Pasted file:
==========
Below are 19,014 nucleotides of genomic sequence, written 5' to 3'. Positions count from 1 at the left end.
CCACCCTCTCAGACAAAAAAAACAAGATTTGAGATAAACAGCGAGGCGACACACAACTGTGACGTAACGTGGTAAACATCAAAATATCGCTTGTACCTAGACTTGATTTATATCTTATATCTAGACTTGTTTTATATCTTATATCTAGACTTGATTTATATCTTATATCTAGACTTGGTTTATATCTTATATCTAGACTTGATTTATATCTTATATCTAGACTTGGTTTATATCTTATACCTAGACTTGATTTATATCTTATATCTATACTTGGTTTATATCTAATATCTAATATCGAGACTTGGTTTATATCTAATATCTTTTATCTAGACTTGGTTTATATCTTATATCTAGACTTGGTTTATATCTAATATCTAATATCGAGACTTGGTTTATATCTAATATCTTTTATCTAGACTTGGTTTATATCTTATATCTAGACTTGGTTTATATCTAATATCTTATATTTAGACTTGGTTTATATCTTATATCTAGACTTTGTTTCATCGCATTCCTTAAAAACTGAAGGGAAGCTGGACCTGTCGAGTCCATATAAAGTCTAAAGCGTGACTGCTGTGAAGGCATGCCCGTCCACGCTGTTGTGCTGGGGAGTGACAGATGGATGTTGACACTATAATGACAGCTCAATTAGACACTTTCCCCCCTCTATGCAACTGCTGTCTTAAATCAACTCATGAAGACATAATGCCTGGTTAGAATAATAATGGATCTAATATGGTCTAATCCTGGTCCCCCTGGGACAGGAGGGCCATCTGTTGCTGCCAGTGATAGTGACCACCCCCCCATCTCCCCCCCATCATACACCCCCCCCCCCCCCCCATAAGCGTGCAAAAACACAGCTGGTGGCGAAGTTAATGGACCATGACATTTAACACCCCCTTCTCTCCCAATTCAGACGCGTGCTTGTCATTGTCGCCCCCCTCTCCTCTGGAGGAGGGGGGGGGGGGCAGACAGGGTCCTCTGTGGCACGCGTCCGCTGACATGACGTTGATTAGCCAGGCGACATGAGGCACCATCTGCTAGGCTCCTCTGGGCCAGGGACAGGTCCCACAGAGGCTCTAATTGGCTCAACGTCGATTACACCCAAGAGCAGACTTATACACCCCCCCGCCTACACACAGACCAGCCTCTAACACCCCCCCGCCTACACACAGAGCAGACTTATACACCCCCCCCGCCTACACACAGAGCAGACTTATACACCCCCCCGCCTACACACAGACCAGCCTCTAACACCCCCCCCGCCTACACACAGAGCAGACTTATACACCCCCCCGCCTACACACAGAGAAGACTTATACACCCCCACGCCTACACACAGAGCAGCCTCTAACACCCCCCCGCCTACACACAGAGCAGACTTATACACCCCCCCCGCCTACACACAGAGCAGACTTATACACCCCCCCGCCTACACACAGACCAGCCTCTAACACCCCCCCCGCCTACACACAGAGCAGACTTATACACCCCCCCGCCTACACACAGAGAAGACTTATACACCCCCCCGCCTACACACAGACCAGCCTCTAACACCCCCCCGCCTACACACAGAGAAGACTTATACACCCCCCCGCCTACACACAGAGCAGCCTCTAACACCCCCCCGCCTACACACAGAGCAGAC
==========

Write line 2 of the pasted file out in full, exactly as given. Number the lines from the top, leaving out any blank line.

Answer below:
CCACCCTCTCAGACAAAAAAAACAAGATTTGAGATAAACAGCGAGGCGACACACAACTGTGACGTAACGTGGTAAACATCAAAATATCGCTTGTACCTAGACTTGATTTATATCTTATATCTAGACTTGTTTTATATCTTATATCTAGACTTGATTTATATCTTATATCTAGACTTGGTTTATATCTTATATCTAGACTTGATTTATATCTTATATCTAGACTTGGTTTATATCTTATACCTAGACTTGATTTATATCTTATATCTATACTTGGTTTATATCTAATATCTAATATCGAGACTTGGTTTATATCTAATATCTTTTATCTAGACTTGGTTTATATCTTATATCTAGACTTGGTTTATATCTAATATCTAATATCGAGACTTGGTTTATATCTAATATCTTTTATCTAGACTTGGTTTATATCTTATATCTAGACTTGGTTTATATCTAATATCTTATATTTAGACTTGGTTTATATCTTATATCTAGACTTTGTTTCATCGCATTCCTTAAAAACTGAAGGGAAGCTGGACCTGTCGAGTCCATATAAAGTCTAAAGCGTGACTGCTGTGAAGGCATGCCCGTCCACGCTGTTGTGCTGGGGAGTGACAGATGGATGTTGACACTATAATGACAGCTCAATTAGACACTTTCCCCCCTCTATGCAACTGCTGTCTTAAATCAACTCATGAAGACATAATGCCTGGTTAGAATAATAATGGATCTAATATGGTCTAATCCTGGTCCCCCTGGGACAGGAGGGCCATCTGTTGCTGCCAGTGATAGTGACCACCCCCCCATCTCCCCCCCATCATACACCCCCCCCCCCCCCCCATAAGCGTGCAAAAACACAGCTGGTGGCGAAGTTAATGGACCATGACATTTAACACCCCCTTCTCTCCCAATTCAGACGCGTGCTTGTCATTGTCGCCCCCCTCTCCTCTGGAGGAGGGGGGGGGGGGCAGACAGGGTCCTCTGTGGCACGCGTCCGCTGACATGACGTTGATTAGCCAGGCGACATGAGGCACCATCTGCTAGGCTCCTCTGGGCCAGGGACAGGTCCCACAGAGGCTCTAATTGGCTCAACGTCGATTACACCCAAGAGCAGACTTATACACCCCCCCGCCTACACACAGACCAGCCTCTAACACCCCCCCGCCTACACACAGAGCAGACTTATACACCCCCCCCGCCTACACACAGAGCAGACTTATACACCCCCCCGCCTACACACAGACCAGCCTCTAACACCCCCCCCGCCTACACACAGAGCAGACTTATACACCCCCCCGCCTACACACAGAGAAGACTTATACACCCCCACGCCTACACACAGAGCAGCCTCTAACACCCCCCCGCCTACACACAGAGCAGACTTATACACCCCCCCCGCCTACACACAGAGCAGACTTATACACCCCCCCGCCTACACACAGACCAGCCTCTAACACCCCCCCCGCCTACACACAGAGCAGACTTATACACCCCCCCGCCTACACACAGAGAAGACTTATACACCCCCCCGCCTACACACAGACCAGCCTCTAACACCCCCCCGCCTACACACAGAGAAGACTTATACACCCCCCCGCCTACACACAGAGCAGCCTCTAACACCCCCCCGCCTACACACAGAGCAGAC